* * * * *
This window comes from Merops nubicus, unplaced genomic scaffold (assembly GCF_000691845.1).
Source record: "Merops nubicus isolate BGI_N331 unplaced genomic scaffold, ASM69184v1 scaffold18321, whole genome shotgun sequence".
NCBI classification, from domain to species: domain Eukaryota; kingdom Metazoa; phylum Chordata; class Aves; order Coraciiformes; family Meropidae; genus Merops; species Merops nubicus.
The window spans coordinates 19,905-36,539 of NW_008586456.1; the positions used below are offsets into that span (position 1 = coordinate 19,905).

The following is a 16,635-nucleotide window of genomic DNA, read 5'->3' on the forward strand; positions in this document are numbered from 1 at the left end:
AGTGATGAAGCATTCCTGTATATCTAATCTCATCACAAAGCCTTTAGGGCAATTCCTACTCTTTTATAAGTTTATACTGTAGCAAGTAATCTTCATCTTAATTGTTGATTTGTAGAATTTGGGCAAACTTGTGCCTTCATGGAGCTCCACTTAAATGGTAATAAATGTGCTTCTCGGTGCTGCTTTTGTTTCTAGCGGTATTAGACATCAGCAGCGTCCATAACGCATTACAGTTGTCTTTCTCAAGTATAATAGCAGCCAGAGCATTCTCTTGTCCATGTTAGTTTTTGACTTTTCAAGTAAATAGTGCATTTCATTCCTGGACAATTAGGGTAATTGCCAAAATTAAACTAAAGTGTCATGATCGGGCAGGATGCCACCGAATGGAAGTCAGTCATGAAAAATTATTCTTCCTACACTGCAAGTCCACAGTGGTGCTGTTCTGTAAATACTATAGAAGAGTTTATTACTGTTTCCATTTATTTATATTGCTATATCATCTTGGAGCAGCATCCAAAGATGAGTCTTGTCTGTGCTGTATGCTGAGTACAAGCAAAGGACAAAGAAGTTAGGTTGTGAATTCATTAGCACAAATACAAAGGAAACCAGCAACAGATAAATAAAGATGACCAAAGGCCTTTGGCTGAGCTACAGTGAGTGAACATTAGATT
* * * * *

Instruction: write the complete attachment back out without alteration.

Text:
This window comes from Merops nubicus, unplaced genomic scaffold (assembly GCF_000691845.1).
Source record: "Merops nubicus isolate BGI_N331 unplaced genomic scaffold, ASM69184v1 scaffold18321, whole genome shotgun sequence".
NCBI classification, from domain to species: domain Eukaryota; kingdom Metazoa; phylum Chordata; class Aves; order Coraciiformes; family Meropidae; genus Merops; species Merops nubicus.
The window spans coordinates 19,905-36,539 of NW_008586456.1; the positions used below are offsets into that span (position 1 = coordinate 19,905).

The following is a 16,635-nucleotide window of genomic DNA, read 5'->3' on the forward strand; positions in this document are numbered from 1 at the left end:
AGTGATGAAGCATTCCTGTATATCTAATCTCATCACAAAGCCTTTAGGGCAATTCCTACTCTTTTATAAGTTTATACTGTAGCAAGTAATCTTCATCTTAATTGTTGATTTGTAGAATTTGGGCAAACTTGTGCCTTCATGGAGCTCCACTTAAATGGTAATAAATGTGCTTCTCGGTGCTGCTTTTGTTTCTAGCGGTATTAGACATCAGCAGCGTCCATAACGCATTACAGTTGTCTTTCTCAAGTATAATAGCAGCCAGAGCATTCTCTTGTCCATGTTAGTTTTTGACTTTTCAAGTAAATAGTGCATTTCATTCCTGGACAATTAGGGTAATTGCCAAAATTAAACTAAAGTGTCATGATCGGGCAGGATGCCACCGAATGGAAGTCAGTCATGAAAAATTATTCTTCCTACACTGCAAGTCCACAGTGGTGCTGTTCTGTAAATACTATAGAAGAGTTTATTACTGTTTCCATTTATTTATATTGCTATATCATCTTGGAGCAGCATCCAAAGATGAGTCTTGTCTGTGCTGTATGCTGAGTACAAGCAAAGGACAAAGAAGTTAGGTTGTGAATTCATTAGCACAAATACAAAGGAAACCAGCAACAGATAAATAAAGATGACCAAAGGCCTTTGGCTGAGCTACAGTGAGTGAACATTAGATT